Chapter 2 in particular is poorly organized. Titled "A Tour of Arduino", it jumbles several topics: a tour of the board itself, Ohm's Law, how to calculate a current-limiting resistor for an LED, the Arduino Family (out of date), and the C programming language. The biggest problem is that paragraphs from the various topics are mixed together, making it confusing to follow. As an example, following a paragraph concluding the current-limiting resistor calculation, the next paragraph (in the same section!) says "We can also set one of these digital connections to be an input [snip]" leaving the reader to wonder what "also" applies to, and what "one these digital connections" is referring to. Look back a page or two and you find the paragraph this one should have followed.

Most photographs are printed poorly and are difficult to interpret.

I suspect that this book also did not get a thorough technical review. For example, page 23, Chapter 2, under Variables and Data Types, referring to the use of an int variable, it says: "This uses just two bytes of data for each number stored from the 1024 available bytes of storage on an Arduino." But Figure 2-4 shows a block diagram shows that the ATmega328 processor (used in later Duemilnoves and Uno through R3) has 2KB (2048 bytes) of RAM (working memory), and a declared int would be allocated from that RAM. I later found out that an earlier version of the Duomilanove has a different processor which has only 1024 bytes of storage, but the book gives two different numbers for the memory size without explanation.

My nits are for the CORRECTED version that corrects problems cited earlier by another reviewer. The only way I know you can tell which book you have is to see whether the errors called out by the other reviewer are present or not, because there is no note on the printing page of this being an updated edition.


This book isn't for me; I'm more at home with Arduino Cookbook Second Edition. It's a good book in need of an update. If updated to current hardware and software, given a technical review to fix the problems, and without the obligatory "Evil Genius" comments, it could be a great tutorial book with experiments for someone who is just getting started with Arduino. But at this price, it should have more content and better quality control, and stumbling blocks eliminated.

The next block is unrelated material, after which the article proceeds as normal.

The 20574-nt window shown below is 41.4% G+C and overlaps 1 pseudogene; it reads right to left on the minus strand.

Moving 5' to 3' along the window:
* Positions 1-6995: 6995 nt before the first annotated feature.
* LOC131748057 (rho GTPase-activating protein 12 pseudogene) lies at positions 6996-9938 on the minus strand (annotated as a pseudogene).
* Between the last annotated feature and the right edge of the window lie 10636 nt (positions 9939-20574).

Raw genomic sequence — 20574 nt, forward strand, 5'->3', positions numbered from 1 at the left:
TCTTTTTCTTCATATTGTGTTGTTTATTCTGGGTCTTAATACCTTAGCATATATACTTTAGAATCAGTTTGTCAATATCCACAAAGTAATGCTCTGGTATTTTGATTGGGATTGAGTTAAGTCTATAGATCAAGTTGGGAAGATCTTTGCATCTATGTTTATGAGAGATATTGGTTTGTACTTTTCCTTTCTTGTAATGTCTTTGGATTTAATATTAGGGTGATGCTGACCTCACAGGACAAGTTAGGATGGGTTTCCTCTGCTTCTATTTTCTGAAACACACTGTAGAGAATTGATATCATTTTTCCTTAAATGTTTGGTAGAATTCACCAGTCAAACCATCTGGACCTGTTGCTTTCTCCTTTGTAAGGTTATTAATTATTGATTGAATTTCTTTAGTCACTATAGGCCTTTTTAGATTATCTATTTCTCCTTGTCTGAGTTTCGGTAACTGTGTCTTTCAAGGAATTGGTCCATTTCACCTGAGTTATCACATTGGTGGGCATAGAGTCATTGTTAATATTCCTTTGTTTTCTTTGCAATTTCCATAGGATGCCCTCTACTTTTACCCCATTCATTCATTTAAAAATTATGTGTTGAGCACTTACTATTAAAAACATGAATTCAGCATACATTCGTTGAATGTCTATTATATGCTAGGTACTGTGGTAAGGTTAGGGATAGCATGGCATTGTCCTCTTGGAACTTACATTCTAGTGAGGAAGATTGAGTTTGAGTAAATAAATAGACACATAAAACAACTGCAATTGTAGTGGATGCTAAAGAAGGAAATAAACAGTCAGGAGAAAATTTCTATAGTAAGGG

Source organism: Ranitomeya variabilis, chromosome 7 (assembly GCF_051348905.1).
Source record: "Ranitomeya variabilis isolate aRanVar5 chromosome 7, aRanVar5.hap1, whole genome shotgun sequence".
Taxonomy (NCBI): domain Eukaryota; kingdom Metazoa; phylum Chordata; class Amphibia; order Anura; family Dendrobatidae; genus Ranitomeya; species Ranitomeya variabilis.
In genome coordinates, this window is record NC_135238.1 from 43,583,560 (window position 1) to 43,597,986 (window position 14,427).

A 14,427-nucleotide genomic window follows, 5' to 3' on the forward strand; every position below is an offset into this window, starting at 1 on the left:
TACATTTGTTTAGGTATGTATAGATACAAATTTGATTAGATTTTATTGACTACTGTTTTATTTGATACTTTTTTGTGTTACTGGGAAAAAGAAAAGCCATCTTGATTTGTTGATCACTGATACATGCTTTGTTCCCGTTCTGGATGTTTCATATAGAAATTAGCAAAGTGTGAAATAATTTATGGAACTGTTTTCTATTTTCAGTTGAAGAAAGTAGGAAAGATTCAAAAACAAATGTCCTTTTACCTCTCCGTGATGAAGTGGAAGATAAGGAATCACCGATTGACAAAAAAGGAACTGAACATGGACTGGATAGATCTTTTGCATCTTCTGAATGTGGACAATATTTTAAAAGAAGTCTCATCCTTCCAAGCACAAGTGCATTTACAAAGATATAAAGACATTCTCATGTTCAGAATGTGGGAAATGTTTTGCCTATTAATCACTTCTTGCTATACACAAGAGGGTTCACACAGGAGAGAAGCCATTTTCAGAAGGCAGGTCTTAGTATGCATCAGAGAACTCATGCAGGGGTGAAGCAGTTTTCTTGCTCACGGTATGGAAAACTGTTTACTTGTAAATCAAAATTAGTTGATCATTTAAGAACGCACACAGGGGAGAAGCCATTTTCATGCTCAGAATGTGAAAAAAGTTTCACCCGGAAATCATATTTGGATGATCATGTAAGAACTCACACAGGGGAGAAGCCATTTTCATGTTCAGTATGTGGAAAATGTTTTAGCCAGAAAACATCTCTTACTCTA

I bought this book expecting to get some practical, complete project ideas, and a fast and smooth quick-start. I did not get either one, so I have taken a star off for each. Three stars means "It's OK," and that's how I see it. Some readers like it just fine, judging by other reviews.
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11 of 11 people found the following review helpful
on September 17, 2010
Great book with lots of interesting projects (especially the sensing type). The projects use inexpensive parts and some of the first projects don't really require the purchase of any parts at all. Some supplemental code explanations on the Evil Genius web site would add to this already great educational tool.
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9 of 9 people found the following review helpful
on December 28, 2011
I recently purchased this book and I have learned so much about Arduino programming in just a few short days. After reading the Amazon preview, I went ahead and ordered a few electronic components (Arduino Duemilanove, LEDs, breadboard, wires, resistors) so that I could get started right away. So far, everything in the book has been very well explained and actually gets you into applying programming instead of just teaching you theory. Monk starts off simply by explaining how to blink an LED, and quickly moves into advancing the code and making cooler projects. So far, I'm just about finished with the LED portion of the book and I have enjoyed every bit of it.

As a note for all of you that are as eager to program an Arduino as I was / am, please be advised that you will need to purchase new equipment to do each project. As you probably already know, the Arduino board can be re-used, along with many of the LEDs and resistors. However, it may be a good idea to glance ahead once your book arrives so you can go ahead and order the parts for the upcoming projects. I quickly went through the first few, and now I'm having to wait until my new parts come ;)

Overall, I don't have any complaints about the book. All of the necessary codes are given, along with wiring diagrams and actual product pictures. This book is helping me, and I'm sure it will help you too.
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8 of 9 people found the following review helpful
on October 9, 2011
"30 Arduino Projects for the Evil Genius" balances theory and practice very well. It starts off assuming you don't know much about programming or hardware, but doesn't bore you if you already do. Chapter 1 starts out with a simple exercise that you can just follow the steps for. Chapter 2 circles back and gives a 10 page tour of Arduino and covers some theory. Don't worry - it is interesting theory.

The rest of the book uses projects to teach more hardware/wiring/program concepts. Each project has a schematic and circuit diagram so you can see what the breadboard looks like They even cover using a third party library.

The Appendix includes the part numbers at Farnell and Radio Shack so you can easily order what you need for each specific project.

I did notice one formatting problem: minus minus shows up as one long dash in the code. But if this is the worst problem, the book is in good shape.

Disclosure: I received a copy of this book from the publisher in exchange for writing this review on behalf of CodeRanch.